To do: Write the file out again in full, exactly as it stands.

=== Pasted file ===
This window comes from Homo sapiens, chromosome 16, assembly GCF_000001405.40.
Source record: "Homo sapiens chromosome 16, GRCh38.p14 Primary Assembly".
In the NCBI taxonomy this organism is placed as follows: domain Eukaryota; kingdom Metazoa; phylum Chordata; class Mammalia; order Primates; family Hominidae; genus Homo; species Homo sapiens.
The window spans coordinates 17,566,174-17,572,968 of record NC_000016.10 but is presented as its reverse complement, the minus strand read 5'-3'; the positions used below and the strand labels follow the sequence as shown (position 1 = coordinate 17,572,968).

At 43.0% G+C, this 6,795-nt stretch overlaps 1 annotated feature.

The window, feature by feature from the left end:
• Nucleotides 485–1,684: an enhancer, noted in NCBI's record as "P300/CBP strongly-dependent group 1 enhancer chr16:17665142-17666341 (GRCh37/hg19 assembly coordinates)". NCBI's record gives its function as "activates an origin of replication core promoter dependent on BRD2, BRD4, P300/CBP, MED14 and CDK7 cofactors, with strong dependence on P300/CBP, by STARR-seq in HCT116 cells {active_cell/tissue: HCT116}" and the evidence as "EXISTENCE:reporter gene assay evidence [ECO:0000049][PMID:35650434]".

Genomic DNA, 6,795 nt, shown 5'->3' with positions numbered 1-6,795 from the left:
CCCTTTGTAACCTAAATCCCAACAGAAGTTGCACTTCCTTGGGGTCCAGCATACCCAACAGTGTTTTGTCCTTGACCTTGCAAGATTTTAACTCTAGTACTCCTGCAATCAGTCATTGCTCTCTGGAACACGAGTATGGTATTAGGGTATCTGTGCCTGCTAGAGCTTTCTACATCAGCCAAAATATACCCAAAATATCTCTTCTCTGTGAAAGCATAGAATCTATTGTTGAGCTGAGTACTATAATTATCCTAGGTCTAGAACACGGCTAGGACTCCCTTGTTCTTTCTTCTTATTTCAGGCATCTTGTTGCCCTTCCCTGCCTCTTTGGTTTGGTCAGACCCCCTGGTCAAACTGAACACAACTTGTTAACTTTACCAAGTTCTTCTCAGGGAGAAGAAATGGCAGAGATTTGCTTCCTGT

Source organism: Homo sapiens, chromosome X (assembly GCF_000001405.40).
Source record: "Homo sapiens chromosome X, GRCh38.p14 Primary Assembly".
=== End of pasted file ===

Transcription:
This window comes from Homo sapiens, chromosome 16, assembly GCF_000001405.40.
Source record: "Homo sapiens chromosome 16, GRCh38.p14 Primary Assembly".
In the NCBI taxonomy this organism is placed as follows: domain Eukaryota; kingdom Metazoa; phylum Chordata; class Mammalia; order Primates; family Hominidae; genus Homo; species Homo sapiens.
The window spans coordinates 17,566,174-17,572,968 of record NC_000016.10 but is presented as its reverse complement, the minus strand read 5'-3'; the positions used below and the strand labels follow the sequence as shown (position 1 = coordinate 17,572,968).

At 43.0% G+C, this 6,795-nt stretch overlaps 1 annotated feature.

The window, feature by feature from the left end:
• Nucleotides 485–1,684: an enhancer, noted in NCBI's record as "P300/CBP strongly-dependent group 1 enhancer chr16:17665142-17666341 (GRCh37/hg19 assembly coordinates)". NCBI's record gives its function as "activates an origin of replication core promoter dependent on BRD2, BRD4, P300/CBP, MED14 and CDK7 cofactors, with strong dependence on P300/CBP, by STARR-seq in HCT116 cells {active_cell/tissue: HCT116}" and the evidence as "EXISTENCE:reporter gene assay evidence [ECO:0000049][PMID:35650434]".

Genomic DNA, 6,795 nt, shown 5'->3' with positions numbered 1-6,795 from the left:
CCCTTTGTAACCTAAATCCCAACAGAAGTTGCACTTCCTTGGGGTCCAGCATACCCAACAGTGTTTTGTCCTTGACCTTGCAAGATTTTAACTCTAGTACTCCTGCAATCAGTCATTGCTCTCTGGAACACGAGTATGGTATTAGGGTATCTGTGCCTGCTAGAGCTTTCTACATCAGCCAAAATATACCCAAAATATCTCTTCTCTGTGAAAGCATAGAATCTATTGTTGAGCTGAGTACTATAATTATCCTAGGTCTAGAACACGGCTAGGACTCCCTTGTTCTTTCTTCTTATTTCAGGCATCTTGTTGCCCTTCCCTGCCTCTTTGGTTTGGTCAGACCCCCTGGTCAAACTGAACACAACTTGTTAACTTTACCAAGTTCTTCTCAGGGAGAAGAAATGGCAGAGATTTGCTTCCTGT

Source organism: Homo sapiens, chromosome X (assembly GCF_000001405.40).
Source record: "Homo sapiens chromosome X, GRCh38.p14 Primary Assembly".